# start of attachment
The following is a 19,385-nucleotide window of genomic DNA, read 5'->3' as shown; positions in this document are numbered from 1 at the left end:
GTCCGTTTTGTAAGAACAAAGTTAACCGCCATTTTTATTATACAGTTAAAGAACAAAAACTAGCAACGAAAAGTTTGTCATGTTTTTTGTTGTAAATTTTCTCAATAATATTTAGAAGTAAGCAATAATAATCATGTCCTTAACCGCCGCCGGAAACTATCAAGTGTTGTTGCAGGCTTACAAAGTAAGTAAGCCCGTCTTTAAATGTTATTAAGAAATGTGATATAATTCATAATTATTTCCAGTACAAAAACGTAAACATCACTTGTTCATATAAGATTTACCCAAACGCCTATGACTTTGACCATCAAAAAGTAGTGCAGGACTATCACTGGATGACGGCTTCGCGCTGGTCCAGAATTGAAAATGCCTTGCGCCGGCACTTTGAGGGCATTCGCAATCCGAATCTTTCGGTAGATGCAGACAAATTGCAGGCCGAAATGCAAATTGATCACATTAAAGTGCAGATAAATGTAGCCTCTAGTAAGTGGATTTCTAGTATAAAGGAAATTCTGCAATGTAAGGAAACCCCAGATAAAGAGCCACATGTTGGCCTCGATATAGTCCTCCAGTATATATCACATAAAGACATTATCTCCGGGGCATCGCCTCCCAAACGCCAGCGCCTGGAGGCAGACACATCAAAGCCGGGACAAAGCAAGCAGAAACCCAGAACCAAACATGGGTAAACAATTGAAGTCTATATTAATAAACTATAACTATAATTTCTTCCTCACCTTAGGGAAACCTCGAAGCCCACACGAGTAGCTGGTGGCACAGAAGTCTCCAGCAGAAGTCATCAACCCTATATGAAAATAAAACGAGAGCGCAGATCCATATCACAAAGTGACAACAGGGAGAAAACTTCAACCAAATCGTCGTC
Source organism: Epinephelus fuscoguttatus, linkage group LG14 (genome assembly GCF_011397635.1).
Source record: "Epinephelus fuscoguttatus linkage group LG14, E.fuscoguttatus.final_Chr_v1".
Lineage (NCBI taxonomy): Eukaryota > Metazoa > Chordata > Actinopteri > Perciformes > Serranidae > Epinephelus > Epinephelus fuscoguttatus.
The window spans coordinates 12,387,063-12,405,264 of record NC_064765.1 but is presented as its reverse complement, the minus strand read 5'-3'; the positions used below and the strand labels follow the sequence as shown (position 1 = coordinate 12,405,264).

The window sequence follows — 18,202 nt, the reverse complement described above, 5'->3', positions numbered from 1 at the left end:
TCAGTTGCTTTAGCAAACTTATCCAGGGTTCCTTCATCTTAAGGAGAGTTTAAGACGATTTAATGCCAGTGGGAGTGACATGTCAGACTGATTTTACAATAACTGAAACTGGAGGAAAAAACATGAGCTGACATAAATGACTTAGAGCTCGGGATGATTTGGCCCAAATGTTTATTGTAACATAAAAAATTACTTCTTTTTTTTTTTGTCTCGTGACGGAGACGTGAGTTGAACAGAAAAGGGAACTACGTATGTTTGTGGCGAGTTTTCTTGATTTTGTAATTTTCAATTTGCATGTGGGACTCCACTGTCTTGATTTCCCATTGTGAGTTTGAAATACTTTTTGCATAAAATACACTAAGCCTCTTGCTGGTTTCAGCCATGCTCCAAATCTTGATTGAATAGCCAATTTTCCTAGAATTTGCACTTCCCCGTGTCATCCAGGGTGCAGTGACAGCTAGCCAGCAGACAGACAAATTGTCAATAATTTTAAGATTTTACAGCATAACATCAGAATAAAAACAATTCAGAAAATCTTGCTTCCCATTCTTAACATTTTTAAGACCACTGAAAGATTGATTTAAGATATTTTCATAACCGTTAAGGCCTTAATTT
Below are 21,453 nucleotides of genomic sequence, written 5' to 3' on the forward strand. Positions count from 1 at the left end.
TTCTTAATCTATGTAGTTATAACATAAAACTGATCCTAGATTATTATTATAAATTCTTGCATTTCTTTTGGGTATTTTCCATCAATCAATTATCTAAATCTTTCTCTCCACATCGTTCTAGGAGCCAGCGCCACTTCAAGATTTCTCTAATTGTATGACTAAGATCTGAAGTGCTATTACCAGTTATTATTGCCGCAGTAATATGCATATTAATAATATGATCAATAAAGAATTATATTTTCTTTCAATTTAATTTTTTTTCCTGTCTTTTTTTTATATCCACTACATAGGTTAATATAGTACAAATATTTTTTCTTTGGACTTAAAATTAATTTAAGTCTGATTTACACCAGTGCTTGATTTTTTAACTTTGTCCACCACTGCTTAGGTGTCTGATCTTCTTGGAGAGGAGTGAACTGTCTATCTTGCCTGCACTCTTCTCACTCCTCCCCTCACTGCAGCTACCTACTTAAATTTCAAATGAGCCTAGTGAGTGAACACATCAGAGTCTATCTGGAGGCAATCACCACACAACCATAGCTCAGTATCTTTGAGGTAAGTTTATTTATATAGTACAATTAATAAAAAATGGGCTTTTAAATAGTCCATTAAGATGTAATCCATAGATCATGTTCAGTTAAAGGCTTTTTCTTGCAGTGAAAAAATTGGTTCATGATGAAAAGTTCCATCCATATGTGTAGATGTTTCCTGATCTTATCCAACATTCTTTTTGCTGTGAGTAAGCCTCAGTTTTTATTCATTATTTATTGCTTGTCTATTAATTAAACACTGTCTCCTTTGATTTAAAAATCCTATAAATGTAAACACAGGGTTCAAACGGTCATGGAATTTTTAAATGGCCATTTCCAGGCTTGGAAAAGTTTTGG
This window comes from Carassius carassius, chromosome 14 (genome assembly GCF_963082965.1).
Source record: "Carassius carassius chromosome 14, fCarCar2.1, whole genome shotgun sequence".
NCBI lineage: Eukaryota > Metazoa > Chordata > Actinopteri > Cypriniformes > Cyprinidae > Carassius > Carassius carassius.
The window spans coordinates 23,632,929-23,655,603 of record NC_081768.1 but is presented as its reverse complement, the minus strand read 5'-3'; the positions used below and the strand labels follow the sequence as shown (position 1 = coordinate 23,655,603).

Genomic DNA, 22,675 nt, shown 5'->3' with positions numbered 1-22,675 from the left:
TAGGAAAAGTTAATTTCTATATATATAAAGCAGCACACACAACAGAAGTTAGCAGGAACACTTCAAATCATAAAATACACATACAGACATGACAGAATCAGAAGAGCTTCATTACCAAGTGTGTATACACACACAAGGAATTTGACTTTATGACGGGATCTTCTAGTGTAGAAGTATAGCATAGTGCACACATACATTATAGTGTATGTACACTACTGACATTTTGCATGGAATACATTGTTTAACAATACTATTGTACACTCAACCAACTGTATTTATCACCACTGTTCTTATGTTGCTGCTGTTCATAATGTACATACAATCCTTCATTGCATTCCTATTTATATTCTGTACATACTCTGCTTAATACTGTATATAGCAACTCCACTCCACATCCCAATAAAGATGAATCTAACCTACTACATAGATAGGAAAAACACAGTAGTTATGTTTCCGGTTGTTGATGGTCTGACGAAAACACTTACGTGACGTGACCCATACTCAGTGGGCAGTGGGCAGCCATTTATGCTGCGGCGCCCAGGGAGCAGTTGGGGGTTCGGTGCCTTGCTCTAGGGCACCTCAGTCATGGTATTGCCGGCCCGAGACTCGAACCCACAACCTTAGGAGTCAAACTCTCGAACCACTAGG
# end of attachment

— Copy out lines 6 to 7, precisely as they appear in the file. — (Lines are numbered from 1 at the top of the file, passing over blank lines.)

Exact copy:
The window spans coordinates 12,387,063-12,405,264 of record NC_064765.1 but is presented as its reverse complement, the minus strand read 5'-3'; the positions used below and the strand labels follow the sequence as shown (position 1 = coordinate 12,405,264).

The window sequence follows — 18,202 nt, the reverse complement described above, 5'->3', positions numbered from 1 at the left end: